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Saturday, October 15, 2016
The International Banks Conspiracy, ExplainedIf you're not a white supremacist, you may have missed why some people are saying Donald Trump's stump speeches echo anti-Semitic tropes, with references to a conspiracy of secret meetings "with international banks to plot the destruction of U.S. sovereignty in order to enrich these global financial power." I discussed the origins of this language in a paper earlier this year on the sovereign citizen movement, excerpted below. It's worth noting in this context that Trump has specifically called out the Federal Reserve in recent weeks for being part of a conspiracy to defeat his campaign.
"Only falsehoods and false principles need be discussed in mysterious terms," wrote Gertrude Coogan, author of the 1935 tract Money Creators, cited by Posse as a guide to American economic history. "Any citizen of ordinary mentality can readily understand the money system of this country."[i] This concept—that something must be simple in order to be true—paradoxically serves to undermine the reality of history and modern economics, even as its proponents generate conspiracy theories that are often themselves breathtakingly complex.
Among other things, Coogan claimed the Civil War was not about slavery but instead was the result of a conspiracy by "certain bankers" and "internationalists" to weaken America for future economic exploitation. Coogan's book was coy about the identity of the "international money masters and their domestic pawns" who were responsible for subverting the Constitution and destroying capitalism, but other authors cited by Posse did not bother to mask their anti-Semitism. Eustace Mullins, author of the Posse-recommended The Federal Reserve Conspiracy, dutifully enumerated the biographies of the "enemy aliens" who had seized control of the American banking system with information cited to the "Who's Who in American Jewry."[ii]
The short version of these various theories is that "international bankers," usually meaning Jews, rendered U.S. currency worthless in 1913 with the creation of the Federal Reserve. These theories generally hold that the international banking conspiracy was intended to subject Americans to "economic slavery." A 1968 Omni Publications pamphlet, The Green Magicians, blamed World War II on an "internationalist" effort to crush Hitler's superior financial system and includes an anti-Semitic quote falsely attributed to Ben Franklin. The "bankers" were in turn tied to the spread of Communism, a common theme in such publications from the 1950s onward.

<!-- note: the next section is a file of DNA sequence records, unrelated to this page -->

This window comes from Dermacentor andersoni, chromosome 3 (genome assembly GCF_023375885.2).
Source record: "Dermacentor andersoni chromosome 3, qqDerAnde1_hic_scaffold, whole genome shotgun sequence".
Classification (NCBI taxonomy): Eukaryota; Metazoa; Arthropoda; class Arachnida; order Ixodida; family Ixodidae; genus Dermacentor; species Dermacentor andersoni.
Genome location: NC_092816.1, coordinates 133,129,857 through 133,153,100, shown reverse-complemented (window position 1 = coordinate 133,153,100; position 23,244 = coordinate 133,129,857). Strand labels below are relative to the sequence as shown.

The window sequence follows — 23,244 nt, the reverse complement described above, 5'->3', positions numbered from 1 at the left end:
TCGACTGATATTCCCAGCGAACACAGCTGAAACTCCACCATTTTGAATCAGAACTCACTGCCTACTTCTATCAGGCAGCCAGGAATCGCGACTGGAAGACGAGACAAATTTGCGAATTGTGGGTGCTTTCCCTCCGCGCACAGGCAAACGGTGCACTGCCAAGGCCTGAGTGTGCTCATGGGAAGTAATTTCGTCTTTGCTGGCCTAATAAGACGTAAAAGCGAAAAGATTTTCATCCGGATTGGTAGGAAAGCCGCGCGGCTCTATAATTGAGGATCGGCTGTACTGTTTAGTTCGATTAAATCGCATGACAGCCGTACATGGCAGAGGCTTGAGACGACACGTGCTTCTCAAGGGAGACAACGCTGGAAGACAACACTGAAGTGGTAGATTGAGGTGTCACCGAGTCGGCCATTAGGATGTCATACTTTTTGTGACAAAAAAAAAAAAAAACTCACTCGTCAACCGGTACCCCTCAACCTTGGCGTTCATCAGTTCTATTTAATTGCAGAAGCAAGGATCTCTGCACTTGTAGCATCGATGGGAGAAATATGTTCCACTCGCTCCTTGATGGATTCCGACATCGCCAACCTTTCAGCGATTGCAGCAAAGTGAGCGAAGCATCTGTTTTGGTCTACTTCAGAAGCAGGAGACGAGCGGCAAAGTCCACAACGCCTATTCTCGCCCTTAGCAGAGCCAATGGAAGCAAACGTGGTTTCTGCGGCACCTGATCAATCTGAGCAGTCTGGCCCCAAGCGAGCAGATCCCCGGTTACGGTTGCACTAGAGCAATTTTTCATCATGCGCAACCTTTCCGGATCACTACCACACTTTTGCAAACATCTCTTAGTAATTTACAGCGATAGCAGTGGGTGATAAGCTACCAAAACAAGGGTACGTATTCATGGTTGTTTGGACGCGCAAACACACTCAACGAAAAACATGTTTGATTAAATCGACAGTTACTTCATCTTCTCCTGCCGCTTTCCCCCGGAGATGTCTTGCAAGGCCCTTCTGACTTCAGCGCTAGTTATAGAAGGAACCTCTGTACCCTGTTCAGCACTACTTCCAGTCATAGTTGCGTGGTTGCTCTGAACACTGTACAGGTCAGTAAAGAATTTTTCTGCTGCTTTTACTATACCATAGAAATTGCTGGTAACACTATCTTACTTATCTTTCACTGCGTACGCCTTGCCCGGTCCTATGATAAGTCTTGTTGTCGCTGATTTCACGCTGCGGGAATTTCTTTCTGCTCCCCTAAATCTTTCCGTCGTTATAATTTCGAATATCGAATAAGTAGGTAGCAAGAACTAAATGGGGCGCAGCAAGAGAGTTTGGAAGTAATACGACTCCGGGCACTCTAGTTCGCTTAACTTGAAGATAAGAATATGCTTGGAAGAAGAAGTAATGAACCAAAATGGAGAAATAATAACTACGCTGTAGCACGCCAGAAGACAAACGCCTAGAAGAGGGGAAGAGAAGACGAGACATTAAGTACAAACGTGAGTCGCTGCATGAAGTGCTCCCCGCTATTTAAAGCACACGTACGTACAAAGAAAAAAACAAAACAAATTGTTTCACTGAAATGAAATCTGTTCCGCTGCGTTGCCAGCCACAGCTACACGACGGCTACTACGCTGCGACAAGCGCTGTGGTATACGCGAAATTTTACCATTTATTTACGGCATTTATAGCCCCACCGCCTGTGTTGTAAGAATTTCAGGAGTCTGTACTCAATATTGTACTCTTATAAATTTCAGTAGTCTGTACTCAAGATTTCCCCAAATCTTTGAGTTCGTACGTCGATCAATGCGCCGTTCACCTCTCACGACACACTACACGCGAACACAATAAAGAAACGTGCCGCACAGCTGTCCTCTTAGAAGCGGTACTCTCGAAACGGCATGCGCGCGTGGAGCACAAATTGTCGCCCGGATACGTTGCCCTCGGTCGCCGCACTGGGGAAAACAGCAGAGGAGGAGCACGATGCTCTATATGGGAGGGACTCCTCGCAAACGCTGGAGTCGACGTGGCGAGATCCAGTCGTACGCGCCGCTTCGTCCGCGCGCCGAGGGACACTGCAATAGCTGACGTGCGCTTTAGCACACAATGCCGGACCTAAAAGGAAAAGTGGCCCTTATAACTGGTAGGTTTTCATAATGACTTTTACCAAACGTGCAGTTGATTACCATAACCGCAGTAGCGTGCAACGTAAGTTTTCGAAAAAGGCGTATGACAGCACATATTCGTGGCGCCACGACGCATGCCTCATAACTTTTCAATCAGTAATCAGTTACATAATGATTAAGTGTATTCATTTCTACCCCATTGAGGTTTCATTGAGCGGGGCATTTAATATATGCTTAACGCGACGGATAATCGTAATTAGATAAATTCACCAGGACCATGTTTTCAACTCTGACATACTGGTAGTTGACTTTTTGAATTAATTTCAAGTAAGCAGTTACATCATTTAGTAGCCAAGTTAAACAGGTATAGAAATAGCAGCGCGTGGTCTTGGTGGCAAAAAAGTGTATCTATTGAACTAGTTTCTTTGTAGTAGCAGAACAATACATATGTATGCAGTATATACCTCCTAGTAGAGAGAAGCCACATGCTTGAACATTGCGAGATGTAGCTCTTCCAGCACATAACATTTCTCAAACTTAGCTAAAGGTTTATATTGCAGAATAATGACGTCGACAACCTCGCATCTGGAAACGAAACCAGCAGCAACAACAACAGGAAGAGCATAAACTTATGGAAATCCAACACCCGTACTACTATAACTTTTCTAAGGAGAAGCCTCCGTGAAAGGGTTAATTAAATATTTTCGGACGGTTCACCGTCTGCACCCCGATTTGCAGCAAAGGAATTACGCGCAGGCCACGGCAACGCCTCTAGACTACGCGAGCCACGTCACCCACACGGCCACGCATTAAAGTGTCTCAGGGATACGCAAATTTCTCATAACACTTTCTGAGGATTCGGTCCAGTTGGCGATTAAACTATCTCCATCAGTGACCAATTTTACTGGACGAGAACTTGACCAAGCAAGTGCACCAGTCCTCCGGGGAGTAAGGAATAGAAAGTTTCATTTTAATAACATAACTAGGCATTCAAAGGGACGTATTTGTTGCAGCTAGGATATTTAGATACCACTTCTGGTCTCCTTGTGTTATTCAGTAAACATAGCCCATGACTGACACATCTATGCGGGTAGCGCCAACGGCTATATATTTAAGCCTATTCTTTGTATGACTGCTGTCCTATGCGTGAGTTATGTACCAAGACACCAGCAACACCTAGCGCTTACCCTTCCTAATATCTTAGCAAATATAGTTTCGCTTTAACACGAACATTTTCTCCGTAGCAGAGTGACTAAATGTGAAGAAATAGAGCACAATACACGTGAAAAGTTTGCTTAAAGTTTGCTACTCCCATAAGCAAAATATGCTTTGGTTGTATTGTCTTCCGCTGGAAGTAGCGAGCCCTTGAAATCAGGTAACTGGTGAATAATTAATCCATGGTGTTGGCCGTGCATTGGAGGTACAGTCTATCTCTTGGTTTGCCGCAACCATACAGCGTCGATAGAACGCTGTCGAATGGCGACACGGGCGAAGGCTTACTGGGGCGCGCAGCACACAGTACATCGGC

Many of these concepts have filtered down into the sovereign citizen movement, but usually in a much-diluted form. While white supremacy and anti-Semitism can certainly be found among sovereign citizens, sovereign texts tend to strip out many details, including direct references to Jewish conspiracies, presenting a greatly simplified version of events with vague references to "bankers" as the source of the conspiracy. Key elements that have been carried into the modern movement, at something of a distance from their original context, include the sinister nature of the Federal Reserve, a host of incorrect inferences related to the effect of America's public debt, and the illusory nature of credit and the U.S. currency, with the accompanying implications for money-making procedures and schemes.
[i] Coogan, Gertrude. Money Creators. Unknown (1935).
[ii] Mullins, Eustace. The Federal Reserve Conspiracy. Christian Educational Association (1954).
Buy the new book ISIS: The State of Terror by Jessica Stern and J.M. Berger.
Buy J.M. Berger's seminal book on American jihadists, Jihad Joe: Americans Who Go to War in the Name of Islam
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